Works Minister Baru Bian has pledged to do his level best to upgrade 25 bridges in Sabah in the next two years to allow heavier load for lorries and trailers, which in turn would reduce logistics and living costs in the State.
With the arrangement of Baru’s Special Officer Dr Roland Chia and Private Secretary to the late Minister of Health and People’s Wellbeing, Amanda Yeo, the Federation of Sabah Lorry Transportation Associations president Steven Chua Pui Ming has led his committee to call on the minister on April 10 to reflect issues regarding the Permissible Laden Weight, or Berat Dengan Muatan (BDM), in the State.
Chua said whenever huge BDM difference between Sabah and West Malaysia was brought up to the relevant authority, operators were told the reason was that the structure of the 25 bridges in Sabah could not withstand heavier weight.
As such, he said the mission of the courtesy call to Baru was to request for the 25 bridges to be upgraded as soon as possible in order to increase the BDM in Sabah to be on par with West Malaysia.
He said lorry transporters in Sabah have been operating under lower BDM for 55 years, which has caused the living costs here to be at least 30 per cent more expensive than Peninsular.
“When the barter trade is revived, foreign lorries with over 50 tonnes in BDM will be entering Sabah.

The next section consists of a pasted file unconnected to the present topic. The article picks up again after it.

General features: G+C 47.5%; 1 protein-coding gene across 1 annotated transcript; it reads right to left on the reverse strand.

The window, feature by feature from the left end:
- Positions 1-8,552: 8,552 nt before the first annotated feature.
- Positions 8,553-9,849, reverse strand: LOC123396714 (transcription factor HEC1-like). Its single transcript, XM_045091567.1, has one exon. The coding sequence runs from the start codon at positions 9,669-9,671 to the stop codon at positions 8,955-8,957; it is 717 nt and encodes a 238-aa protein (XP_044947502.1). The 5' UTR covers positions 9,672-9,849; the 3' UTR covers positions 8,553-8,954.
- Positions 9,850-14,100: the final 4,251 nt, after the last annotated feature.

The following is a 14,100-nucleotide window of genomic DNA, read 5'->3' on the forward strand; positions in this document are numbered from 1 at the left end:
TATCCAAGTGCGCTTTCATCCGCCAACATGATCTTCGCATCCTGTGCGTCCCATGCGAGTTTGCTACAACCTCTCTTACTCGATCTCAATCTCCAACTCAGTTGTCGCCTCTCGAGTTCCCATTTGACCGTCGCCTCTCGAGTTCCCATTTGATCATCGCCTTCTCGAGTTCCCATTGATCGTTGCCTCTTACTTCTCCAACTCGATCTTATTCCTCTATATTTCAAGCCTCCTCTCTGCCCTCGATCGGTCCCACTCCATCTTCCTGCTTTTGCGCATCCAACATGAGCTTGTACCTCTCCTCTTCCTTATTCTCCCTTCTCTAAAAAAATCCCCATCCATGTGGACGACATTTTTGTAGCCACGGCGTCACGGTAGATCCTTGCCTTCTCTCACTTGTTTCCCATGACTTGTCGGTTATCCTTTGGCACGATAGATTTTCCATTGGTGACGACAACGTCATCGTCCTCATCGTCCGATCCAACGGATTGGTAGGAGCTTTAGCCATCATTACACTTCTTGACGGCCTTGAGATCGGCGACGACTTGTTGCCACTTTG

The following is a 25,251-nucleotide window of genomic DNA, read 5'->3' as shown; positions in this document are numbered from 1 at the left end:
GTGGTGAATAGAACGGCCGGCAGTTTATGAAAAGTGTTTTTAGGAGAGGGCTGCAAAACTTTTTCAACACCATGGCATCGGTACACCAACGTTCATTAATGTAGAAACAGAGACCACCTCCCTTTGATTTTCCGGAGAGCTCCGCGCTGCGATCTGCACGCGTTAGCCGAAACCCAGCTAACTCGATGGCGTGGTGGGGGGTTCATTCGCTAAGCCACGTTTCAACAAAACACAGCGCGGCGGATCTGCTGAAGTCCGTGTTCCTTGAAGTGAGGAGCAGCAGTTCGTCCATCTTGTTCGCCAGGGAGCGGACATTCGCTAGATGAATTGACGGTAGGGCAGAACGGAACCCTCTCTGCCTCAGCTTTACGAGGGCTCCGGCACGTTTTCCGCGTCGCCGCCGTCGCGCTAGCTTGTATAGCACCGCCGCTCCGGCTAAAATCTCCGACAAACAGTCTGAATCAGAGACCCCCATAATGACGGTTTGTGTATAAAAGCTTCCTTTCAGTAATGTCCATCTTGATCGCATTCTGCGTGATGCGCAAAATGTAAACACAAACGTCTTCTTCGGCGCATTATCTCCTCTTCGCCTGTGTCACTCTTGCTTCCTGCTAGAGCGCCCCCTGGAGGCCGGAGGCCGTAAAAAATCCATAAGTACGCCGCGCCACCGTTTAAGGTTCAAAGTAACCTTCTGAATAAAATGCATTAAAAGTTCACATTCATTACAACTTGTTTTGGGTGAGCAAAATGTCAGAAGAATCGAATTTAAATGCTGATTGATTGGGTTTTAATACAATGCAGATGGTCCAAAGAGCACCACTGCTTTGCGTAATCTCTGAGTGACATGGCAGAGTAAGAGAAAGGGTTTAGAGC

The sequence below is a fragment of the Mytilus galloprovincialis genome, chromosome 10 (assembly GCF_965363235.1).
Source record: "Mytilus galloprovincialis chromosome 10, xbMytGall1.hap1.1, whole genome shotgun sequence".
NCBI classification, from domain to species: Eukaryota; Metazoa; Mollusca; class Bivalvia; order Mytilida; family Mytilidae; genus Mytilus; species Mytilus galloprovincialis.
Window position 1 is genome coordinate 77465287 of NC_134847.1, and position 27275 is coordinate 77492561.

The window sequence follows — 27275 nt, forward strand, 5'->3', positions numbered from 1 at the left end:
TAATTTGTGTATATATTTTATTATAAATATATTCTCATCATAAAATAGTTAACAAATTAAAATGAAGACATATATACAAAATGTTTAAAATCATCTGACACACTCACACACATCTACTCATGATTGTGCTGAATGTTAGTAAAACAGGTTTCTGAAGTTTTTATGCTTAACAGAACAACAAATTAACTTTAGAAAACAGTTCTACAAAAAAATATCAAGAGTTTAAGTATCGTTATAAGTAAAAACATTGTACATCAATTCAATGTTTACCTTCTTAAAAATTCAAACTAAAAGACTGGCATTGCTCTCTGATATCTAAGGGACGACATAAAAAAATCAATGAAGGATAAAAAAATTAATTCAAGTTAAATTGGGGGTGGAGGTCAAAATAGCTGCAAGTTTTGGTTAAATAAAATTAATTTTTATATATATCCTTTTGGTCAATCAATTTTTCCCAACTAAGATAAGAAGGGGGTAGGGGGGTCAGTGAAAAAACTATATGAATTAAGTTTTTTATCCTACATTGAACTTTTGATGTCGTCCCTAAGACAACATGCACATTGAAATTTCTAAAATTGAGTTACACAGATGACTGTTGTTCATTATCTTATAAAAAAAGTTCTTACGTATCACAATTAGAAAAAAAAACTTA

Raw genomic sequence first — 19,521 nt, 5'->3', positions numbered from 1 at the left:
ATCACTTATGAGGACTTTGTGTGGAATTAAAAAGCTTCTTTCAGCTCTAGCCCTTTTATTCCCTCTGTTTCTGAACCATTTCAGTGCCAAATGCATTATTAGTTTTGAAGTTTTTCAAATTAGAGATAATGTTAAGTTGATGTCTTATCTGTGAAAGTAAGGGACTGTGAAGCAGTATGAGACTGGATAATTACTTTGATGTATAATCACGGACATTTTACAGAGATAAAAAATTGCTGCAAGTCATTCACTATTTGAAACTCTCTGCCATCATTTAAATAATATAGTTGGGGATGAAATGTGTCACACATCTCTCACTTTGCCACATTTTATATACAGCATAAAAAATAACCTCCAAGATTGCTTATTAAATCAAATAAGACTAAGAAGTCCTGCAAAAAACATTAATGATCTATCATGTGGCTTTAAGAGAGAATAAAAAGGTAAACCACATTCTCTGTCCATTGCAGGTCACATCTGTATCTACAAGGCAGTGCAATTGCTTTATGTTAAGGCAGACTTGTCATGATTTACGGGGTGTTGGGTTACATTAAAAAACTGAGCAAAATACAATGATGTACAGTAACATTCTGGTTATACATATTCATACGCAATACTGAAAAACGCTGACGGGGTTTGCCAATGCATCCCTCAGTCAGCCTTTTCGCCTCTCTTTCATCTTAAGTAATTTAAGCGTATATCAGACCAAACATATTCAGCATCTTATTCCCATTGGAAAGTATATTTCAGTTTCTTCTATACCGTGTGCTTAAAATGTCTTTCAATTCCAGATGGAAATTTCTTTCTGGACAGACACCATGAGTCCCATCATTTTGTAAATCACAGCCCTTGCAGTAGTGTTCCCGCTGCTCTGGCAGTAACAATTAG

“Without a level playing field, how can we compete with 38 tonnes of weight limit only?”
In the meeting with Baru, Chua also said that the international regulations have limited the maximum cargo weight for a 40-foot container to 32 tonnes.
Coupled with the weight of lorry at about 16,500 kilogrammes (kg), the total weight of the vehicle and load would be approximately 48,500 kg.
In other words, he said lorry transporters in Sabah have been exceeding the BDM.
He said the BDM for Sabah, Sarawak and West Malaysia used to be the same years ago.
However, he said the weight limit for Sabah and Sarawak have never been increased since the formation of the Federation of Malaysia, while the BDM in West Malaysia has been raised multiple times over the years.
At present, he said the BDM in West Malaysia was 53 tonnes, while Sabah remained at 38 tonnes.
“That is a difference of 15,000 kg. This is unfair for lorry transporters and the people in Sabah.”
Chua said it was discussed in the meeting that the existing structure of the bridges would need to be upgraded in order to withstand higher BDM.
“The minister has informed us that there are 25 bridges on federal roads that will need to be upgraded in Sabah, and two in Sarawak.”
When asked how long do Sabah operators have to wait, Chua revealed that Baru has said the best way was to start upgrading the bridges and construction was expected to take about two years.
On the other hand, Chua also suggested to the minister to create rest stops and petrol stations along Pan Borneo Highway.
“After much discussion, the minister has agreed to consider our proposal, on the condition that the federation recommends the suitable locations and number of rest stops required in Sabah.”
He said the rest stops would provide drivers with a comfortable area to take a break, as well as reduce road hazards as drivers would not need to park their lorries and trailers by the roadside.
Also present was Malaysia Public Works Department’s director for road and bridge engineering, Dato’ Ir Hj Che Noor Azeman.